The paradox is this: The same word of mouth that can make your product a huge hit can also lead to someone’s snickering at you.
Most companies are so afraid of offending or appearing ridiculous that they steer far away from any path that might lead them to this result
A band (brand?) captures the interest of a small group of sneezers, who tell their friends, and suddenly they’ve got a hit
Big fans bring in new fans, and old fans stick around because they’re catered to
Could you make a collectible version of your product?
Marketing departments often feel a need to justify their existence
All too often, these marketing efforts are the result of a compromise. Either a budget compromise
or a product compromise
Almost without exception, these compromises are worse than doing nothing
If you do nothing, at least you’re not going to short-circuit your existing consumer networks by loading them up with a lot of indefensible junk
But marketing just to keep busy is worse than nothing at all
What would happen if you took one or two seasons off from the new-product grind and reintroduced wonderful classics instead
The more intransigent your market, the more crowded the marketplace, the busier your customers, the more you need the Purple Cow
Products differ, but sneezers and early adopters stay the same.)
Otaku describes something that’s more than a hobby but a little less than an obsession
your company can’t thrive just by fulfilling basic needs. You must somehow connect with passionate early adopters and get those adopters to spread the word through the curve.
Consumers with otaku are the sneezers you seek
They’re the ones who will take the time to learn about your product, take the risk to try your product, and take their friends’ time to tell them about it. The flash of insight is that some markets have more otaku-stricken consumers than others. The task of the remarkable marketer is to identify these markets and focus on them to the exclusion of lesser markets—regardless of relative size
Smart businesses target markets where there’s already otaku
people don’t buy paint; they buy painted walls
marketing done right. Marketing where the marketer changes the product, not the ads
When Krispy Kreme opens in a new town, they begin by giving away thousands of donuts. Of course, the people most likely to show up for a free hot donut are those who have heard the legend of Krispy Kreme and are delighted that they’re finally in town
Krispy Kreme is obsessed with dominating the donut conversation
make it easy for someone to stumble onto the product
some of those lazy people will be converted to the donut otaku. They will start the next wave of Krispy Kreme mania
this probably wouldn’t work with bagels or brownies
find the market niche first, and then make the remarkable product—not the other way around
There is no plan
there’s no rule book listing things that always produce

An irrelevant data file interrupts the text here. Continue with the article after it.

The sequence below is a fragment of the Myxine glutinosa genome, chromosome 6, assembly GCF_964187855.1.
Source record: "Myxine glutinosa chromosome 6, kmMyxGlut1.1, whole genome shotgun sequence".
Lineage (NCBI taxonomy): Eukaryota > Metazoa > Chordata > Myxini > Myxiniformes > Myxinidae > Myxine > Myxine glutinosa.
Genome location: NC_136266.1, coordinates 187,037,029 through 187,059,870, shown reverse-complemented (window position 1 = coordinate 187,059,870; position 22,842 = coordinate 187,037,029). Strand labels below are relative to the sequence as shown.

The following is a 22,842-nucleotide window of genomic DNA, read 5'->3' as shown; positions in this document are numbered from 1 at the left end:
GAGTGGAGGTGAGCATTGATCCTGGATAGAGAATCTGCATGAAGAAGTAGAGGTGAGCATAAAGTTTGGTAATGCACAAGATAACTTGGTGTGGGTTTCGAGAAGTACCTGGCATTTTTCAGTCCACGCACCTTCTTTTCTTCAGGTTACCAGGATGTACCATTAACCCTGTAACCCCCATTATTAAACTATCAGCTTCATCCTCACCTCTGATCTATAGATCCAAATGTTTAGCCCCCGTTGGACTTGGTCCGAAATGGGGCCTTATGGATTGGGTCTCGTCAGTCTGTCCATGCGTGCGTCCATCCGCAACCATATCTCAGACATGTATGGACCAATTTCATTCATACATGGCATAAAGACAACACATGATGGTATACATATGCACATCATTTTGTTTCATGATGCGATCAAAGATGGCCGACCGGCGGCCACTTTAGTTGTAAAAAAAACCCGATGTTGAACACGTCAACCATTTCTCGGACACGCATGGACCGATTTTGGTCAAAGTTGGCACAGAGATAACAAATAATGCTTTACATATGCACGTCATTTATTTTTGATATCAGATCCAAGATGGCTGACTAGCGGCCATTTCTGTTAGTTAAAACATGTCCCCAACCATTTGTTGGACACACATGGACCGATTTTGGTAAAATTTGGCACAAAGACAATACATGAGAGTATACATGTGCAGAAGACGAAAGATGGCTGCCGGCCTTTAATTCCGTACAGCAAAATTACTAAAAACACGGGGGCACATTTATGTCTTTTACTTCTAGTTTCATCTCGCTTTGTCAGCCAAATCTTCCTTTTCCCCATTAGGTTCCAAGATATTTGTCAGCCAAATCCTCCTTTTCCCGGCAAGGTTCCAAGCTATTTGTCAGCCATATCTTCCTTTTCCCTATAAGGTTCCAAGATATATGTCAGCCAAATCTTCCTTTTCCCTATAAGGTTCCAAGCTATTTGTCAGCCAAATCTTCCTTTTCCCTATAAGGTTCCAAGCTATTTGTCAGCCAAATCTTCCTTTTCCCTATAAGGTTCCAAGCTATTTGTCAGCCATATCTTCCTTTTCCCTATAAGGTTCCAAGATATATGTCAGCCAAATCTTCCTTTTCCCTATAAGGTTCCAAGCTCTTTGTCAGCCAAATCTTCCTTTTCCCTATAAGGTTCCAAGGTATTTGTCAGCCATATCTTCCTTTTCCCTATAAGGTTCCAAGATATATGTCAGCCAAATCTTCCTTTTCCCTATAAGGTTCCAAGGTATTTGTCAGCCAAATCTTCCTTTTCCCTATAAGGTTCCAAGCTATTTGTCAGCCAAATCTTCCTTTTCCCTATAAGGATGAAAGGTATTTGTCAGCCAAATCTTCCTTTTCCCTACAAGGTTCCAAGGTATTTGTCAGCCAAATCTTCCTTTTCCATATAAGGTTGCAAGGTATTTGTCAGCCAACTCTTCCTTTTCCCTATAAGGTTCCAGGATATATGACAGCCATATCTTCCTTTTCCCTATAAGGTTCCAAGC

The system is pretty simple: Go for the edges. Challenge yourself and your team to describe what those edges are (not that you’d actually go there), and then test which edge is most likely to deliver the marketing and financial results you seek
reviewing every other P—your pricing, your packaging, and so forth—you sketch out where your edges are... and where your competition is
Do you have a slogan or positioning statement or remarkable boast that’s actually true? Is it consistent? Is it worth passing on?
A slogan that accurately conveys the essence of your Purple Cow is a script. A script for the sneezer to use when she talks with her friends
position itself in a coherent way and make it easy to spread the word to others
There’s nothing to complicate the message.
The marketing is the product, and vice versa
If you’re in an intangibles business, your business card is a big part of what you sell
It’s a lot easier to sell something that people are already in the mood to buy.
Consumers with needs are the ones most likely to respond to your solutions
you need to figure out who’s buying, and then solve their problem
The alternative is to start with a problem that you can solve for your customer (who realizes he has a problem!). Then, once you’ve come up with a solution that is so remarkable that the early adopters among this population will gleefully respond, you’ve got to promote it in a medium where those most likely to sneeze are actually paying attention
compromise can only diminish your chances of success
Compromise is about sanding down the rough edges to gain buy-in from other constituencies
Vanilla is a compromise ice cream flavor, while habanero pecan is not.
You can’t build a fast-growing company around vanilla
The real growth comes with products that annoy, offend, don’t appeal, are too expensive, too cheap, too heavy, too complicated, too simple—too something. (Of course, they’re too too for some people, but just perfect for others
In almost every market, the boring slot is filled
How can you market yourself as “more bland than the leading brand
If someone in your organization is charged with creating a new Purple Cow, leave them alone
Give people an e-mail address to write to. Write back. You’re on your way.
many consumers don’t change their roles very often
Get permission from people you impressed the first time
Permission to alert them the next time you might have another Cow.
Work with the sneezers in that audience to make it easier for them to help your idea cross the chasm
Once you’ve crossed the line from remarkable to profitable business, let a different team milk it.
don’t believe your own press releases.
Reinvest. Do it again. With a vengeance
Assume that what was remarkable last time won’t be remarkable this time
If a company is failing, it is the fault of the most senior management, and the problem is probably this: They’re running a company, not marketing a product.
It used to be that Engineering invented, Manufacturing built, Marketing marketed, and Sales sold. There was a clear division of labor, and the president managed the whole shebang. The marketer got a budget and she bought ads with it.